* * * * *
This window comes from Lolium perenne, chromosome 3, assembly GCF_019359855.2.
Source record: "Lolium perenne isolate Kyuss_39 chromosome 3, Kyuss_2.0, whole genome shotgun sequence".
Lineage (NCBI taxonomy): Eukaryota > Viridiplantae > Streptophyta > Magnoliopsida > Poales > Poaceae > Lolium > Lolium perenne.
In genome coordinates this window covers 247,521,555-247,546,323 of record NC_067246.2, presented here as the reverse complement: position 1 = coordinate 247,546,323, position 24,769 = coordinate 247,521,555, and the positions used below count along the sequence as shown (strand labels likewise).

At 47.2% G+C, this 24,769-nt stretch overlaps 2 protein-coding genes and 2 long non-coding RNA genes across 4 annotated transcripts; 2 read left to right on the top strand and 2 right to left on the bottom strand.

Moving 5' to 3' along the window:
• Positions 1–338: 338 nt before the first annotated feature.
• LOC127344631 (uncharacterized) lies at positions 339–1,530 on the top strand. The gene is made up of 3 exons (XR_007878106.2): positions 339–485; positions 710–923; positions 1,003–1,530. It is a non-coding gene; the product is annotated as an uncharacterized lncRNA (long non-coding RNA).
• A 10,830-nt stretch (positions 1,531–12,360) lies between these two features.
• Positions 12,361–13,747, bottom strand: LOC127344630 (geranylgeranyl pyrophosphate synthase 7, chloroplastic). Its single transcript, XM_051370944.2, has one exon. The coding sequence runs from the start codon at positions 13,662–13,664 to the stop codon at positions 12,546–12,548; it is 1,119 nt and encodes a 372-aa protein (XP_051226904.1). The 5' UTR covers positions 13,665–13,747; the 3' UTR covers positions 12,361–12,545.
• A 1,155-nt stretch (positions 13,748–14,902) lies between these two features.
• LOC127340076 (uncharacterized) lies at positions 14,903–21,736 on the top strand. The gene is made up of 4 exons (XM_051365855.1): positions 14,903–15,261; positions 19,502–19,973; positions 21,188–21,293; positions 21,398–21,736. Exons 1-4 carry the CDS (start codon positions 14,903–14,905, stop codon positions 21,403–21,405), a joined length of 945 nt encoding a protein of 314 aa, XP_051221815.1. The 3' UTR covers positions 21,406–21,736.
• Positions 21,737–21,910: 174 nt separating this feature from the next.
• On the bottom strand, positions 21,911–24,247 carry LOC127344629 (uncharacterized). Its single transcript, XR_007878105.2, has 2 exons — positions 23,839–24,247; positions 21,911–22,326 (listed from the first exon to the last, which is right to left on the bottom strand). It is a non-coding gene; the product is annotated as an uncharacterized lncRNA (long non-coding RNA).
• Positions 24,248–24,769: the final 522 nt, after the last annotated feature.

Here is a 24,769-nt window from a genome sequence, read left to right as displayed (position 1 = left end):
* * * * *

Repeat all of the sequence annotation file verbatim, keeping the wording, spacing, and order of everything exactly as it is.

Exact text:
This window comes from Lolium perenne, chromosome 3, assembly GCF_019359855.2.
Source record: "Lolium perenne isolate Kyuss_39 chromosome 3, Kyuss_2.0, whole genome shotgun sequence".
Lineage (NCBI taxonomy): Eukaryota > Viridiplantae > Streptophyta > Magnoliopsida > Poales > Poaceae > Lolium > Lolium perenne.
In genome coordinates this window covers 247,521,555-247,546,323 of record NC_067246.2, presented here as the reverse complement: position 1 = coordinate 247,546,323, position 24,769 = coordinate 247,521,555, and the positions used below count along the sequence as shown (strand labels likewise).

At 47.2% G+C, this 24,769-nt stretch overlaps 2 protein-coding genes and 2 long non-coding RNA genes across 4 annotated transcripts; 2 read left to right on the top strand and 2 right to left on the bottom strand.

Moving 5' to 3' along the window:
• Positions 1–338: 338 nt before the first annotated feature.
• LOC127344631 (uncharacterized) lies at positions 339–1,530 on the top strand. The gene is made up of 3 exons (XR_007878106.2): positions 339–485; positions 710–923; positions 1,003–1,530. It is a non-coding gene; the product is annotated as an uncharacterized lncRNA (long non-coding RNA).
• A 10,830-nt stretch (positions 1,531–12,360) lies between these two features.
• Positions 12,361–13,747, bottom strand: LOC127344630 (geranylgeranyl pyrophosphate synthase 7, chloroplastic). Its single transcript, XM_051370944.2, has one exon. The coding sequence runs from the start codon at positions 13,662–13,664 to the stop codon at positions 12,546–12,548; it is 1,119 nt and encodes a 372-aa protein (XP_051226904.1). The 5' UTR covers positions 13,665–13,747; the 3' UTR covers positions 12,361–12,545.
• A 1,155-nt stretch (positions 13,748–14,902) lies between these two features.
• LOC127340076 (uncharacterized) lies at positions 14,903–21,736 on the top strand. The gene is made up of 4 exons (XM_051365855.1): positions 14,903–15,261; positions 19,502–19,973; positions 21,188–21,293; positions 21,398–21,736. Exons 1-4 carry the CDS (start codon positions 14,903–14,905, stop codon positions 21,403–21,405), a joined length of 945 nt encoding a protein of 314 aa, XP_051221815.1. The 3' UTR covers positions 21,406–21,736.
• Positions 21,737–21,910: 174 nt separating this feature from the next.
• On the bottom strand, positions 21,911–24,247 carry LOC127344629 (uncharacterized). Its single transcript, XR_007878105.2, has 2 exons — positions 23,839–24,247; positions 21,911–22,326 (listed from the first exon to the last, which is right to left on the bottom strand). It is a non-coding gene; the product is annotated as an uncharacterized lncRNA (long non-coding RNA).
• Positions 24,248–24,769: the final 522 nt, after the last annotated feature.

Here is a 24,769-nt window from a genome sequence, read left to right as displayed (position 1 = left end):